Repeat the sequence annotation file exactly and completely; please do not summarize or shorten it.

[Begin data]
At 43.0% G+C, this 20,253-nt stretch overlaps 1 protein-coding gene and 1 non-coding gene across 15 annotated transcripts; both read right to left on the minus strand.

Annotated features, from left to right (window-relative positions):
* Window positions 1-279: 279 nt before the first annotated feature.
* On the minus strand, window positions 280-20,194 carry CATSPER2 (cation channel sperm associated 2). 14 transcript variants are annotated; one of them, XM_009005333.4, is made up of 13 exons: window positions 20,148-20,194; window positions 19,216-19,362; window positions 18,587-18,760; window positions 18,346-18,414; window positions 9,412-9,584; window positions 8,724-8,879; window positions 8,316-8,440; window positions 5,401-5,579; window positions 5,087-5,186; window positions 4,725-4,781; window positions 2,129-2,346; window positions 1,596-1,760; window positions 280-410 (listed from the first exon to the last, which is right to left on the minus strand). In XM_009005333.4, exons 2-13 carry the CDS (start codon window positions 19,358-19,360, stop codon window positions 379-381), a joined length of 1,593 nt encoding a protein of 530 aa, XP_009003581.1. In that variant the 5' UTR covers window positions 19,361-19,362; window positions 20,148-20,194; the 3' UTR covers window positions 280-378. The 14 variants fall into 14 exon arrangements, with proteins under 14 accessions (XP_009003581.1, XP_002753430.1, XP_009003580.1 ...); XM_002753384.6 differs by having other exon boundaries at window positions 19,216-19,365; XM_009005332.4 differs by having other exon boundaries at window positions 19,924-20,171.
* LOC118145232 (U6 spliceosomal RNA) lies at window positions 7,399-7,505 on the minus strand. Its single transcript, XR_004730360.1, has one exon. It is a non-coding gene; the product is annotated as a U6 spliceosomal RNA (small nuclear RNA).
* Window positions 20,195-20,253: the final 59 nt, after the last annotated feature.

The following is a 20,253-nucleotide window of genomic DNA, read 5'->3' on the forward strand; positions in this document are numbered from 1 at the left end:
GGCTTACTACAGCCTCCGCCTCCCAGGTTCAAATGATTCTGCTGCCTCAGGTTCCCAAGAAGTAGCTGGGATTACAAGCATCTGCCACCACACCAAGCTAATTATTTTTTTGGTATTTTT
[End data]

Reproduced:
At 43.0% G+C, this 20,253-nt stretch overlaps 1 protein-coding gene and 1 non-coding gene across 15 annotated transcripts; both read right to left on the minus strand.

Annotated features, from left to right (window-relative positions):
* Window positions 1-279: 279 nt before the first annotated feature.
* On the minus strand, window positions 280-20,194 carry CATSPER2 (cation channel sperm associated 2). 14 transcript variants are annotated; one of them, XM_009005333.4, is made up of 13 exons: window positions 20,148-20,194; window positions 19,216-19,362; window positions 18,587-18,760; window positions 18,346-18,414; window positions 9,412-9,584; window positions 8,724-8,879; window positions 8,316-8,440; window positions 5,401-5,579; window positions 5,087-5,186; window positions 4,725-4,781; window positions 2,129-2,346; window positions 1,596-1,760; window positions 280-410 (listed from the first exon to the last, which is right to left on the minus strand). In XM_009005333.4, exons 2-13 carry the CDS (start codon window positions 19,358-19,360, stop codon window positions 379-381), a joined length of 1,593 nt encoding a protein of 530 aa, XP_009003581.1. In that variant the 5' UTR covers window positions 19,361-19,362; window positions 20,148-20,194; the 3' UTR covers window positions 280-378. The 14 variants fall into 14 exon arrangements, with proteins under 14 accessions (XP_009003581.1, XP_002753430.1, XP_009003580.1 ...); XM_002753384.6 differs by having other exon boundaries at window positions 19,216-19,365; XM_009005332.4 differs by having other exon boundaries at window positions 19,924-20,171.
* LOC118145232 (U6 spliceosomal RNA) lies at window positions 7,399-7,505 on the minus strand. Its single transcript, XR_004730360.1, has one exon. It is a non-coding gene; the product is annotated as a U6 spliceosomal RNA (small nuclear RNA).
* Window positions 20,195-20,253: the final 59 nt, after the last annotated feature.

The following is a 20,253-nucleotide window of genomic DNA, read 5'->3' on the forward strand; positions in this document are numbered from 1 at the left end:
GGCTTACTACAGCCTCCGCCTCCCAGGTTCAAATGATTCTGCTGCCTCAGGTTCCCAAGAAGTAGCTGGGATTACAAGCATCTGCCACCACACCAAGCTAATTATTTTTTTGGTATTTTT